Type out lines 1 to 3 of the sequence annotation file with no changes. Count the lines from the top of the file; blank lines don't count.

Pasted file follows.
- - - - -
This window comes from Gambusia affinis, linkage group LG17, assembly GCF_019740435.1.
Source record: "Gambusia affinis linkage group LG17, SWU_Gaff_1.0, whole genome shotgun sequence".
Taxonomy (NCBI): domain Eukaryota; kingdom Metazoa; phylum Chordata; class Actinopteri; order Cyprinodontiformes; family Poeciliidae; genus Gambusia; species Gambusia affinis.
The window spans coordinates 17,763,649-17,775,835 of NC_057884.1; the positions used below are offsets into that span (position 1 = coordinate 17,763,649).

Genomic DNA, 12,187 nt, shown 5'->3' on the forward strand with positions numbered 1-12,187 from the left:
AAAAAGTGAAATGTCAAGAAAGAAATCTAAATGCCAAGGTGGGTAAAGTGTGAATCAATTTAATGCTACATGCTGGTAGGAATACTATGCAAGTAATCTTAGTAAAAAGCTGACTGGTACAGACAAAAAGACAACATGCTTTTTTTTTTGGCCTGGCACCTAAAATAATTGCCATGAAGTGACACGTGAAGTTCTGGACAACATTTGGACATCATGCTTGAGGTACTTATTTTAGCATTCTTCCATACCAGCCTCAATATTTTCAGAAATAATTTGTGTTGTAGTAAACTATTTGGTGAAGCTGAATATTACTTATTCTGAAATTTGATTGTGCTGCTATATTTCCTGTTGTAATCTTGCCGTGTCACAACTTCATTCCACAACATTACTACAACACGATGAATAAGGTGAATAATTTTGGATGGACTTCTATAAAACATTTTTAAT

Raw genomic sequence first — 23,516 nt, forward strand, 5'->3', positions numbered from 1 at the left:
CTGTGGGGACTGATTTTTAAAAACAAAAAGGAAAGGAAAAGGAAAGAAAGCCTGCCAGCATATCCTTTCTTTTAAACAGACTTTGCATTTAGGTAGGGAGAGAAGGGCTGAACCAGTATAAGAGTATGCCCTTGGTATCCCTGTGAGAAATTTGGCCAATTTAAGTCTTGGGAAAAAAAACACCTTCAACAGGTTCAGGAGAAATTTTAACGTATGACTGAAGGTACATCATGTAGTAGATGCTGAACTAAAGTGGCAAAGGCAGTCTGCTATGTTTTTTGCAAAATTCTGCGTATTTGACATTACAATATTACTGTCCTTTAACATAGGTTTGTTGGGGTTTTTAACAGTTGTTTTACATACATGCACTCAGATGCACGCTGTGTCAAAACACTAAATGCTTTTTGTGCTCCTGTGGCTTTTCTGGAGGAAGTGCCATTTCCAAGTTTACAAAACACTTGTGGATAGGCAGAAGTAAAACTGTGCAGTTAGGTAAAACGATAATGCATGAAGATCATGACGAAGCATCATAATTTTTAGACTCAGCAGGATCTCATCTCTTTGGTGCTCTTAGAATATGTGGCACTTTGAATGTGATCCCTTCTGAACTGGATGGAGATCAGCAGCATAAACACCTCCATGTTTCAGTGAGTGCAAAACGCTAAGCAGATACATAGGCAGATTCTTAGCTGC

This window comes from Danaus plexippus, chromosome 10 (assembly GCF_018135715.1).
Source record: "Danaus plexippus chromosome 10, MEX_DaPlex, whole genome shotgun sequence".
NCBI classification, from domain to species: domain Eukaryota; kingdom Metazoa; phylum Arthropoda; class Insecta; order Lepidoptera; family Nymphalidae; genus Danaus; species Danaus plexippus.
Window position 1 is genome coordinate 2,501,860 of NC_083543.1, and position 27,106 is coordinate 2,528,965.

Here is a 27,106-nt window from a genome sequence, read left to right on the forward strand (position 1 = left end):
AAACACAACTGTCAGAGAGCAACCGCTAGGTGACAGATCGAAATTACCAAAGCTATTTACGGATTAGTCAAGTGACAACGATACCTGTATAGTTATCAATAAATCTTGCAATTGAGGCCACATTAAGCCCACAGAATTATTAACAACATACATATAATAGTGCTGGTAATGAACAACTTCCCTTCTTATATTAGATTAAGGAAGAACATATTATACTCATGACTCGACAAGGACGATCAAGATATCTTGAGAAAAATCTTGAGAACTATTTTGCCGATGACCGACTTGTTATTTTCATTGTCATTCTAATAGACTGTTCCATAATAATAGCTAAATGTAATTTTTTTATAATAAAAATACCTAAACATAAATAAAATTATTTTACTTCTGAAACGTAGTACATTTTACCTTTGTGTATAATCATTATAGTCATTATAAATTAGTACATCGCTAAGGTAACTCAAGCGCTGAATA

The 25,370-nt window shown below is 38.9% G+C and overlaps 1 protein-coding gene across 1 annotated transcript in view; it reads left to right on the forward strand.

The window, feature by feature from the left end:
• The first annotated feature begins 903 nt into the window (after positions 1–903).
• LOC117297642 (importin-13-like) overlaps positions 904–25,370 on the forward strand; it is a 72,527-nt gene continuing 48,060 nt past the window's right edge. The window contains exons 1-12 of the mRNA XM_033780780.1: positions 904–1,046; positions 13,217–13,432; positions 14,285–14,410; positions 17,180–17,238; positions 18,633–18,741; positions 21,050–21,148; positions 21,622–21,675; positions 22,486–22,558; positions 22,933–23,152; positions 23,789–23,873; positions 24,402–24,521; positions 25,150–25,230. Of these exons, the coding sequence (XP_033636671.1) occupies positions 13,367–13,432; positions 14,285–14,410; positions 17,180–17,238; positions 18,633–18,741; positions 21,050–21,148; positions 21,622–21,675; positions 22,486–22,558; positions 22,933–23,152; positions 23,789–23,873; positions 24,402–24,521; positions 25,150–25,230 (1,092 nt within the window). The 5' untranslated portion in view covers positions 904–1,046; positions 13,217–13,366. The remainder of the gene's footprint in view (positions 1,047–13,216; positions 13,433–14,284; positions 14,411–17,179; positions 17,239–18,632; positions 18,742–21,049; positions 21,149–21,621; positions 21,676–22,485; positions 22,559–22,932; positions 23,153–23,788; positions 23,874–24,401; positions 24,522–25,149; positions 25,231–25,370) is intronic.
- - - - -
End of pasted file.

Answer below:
This window comes from Gambusia affinis, linkage group LG17, assembly GCF_019740435.1.
Source record: "Gambusia affinis linkage group LG17, SWU_Gaff_1.0, whole genome shotgun sequence".
Taxonomy (NCBI): domain Eukaryota; kingdom Metazoa; phylum Chordata; class Actinopteri; order Cyprinodontiformes; family Poeciliidae; genus Gambusia; species Gambusia affinis.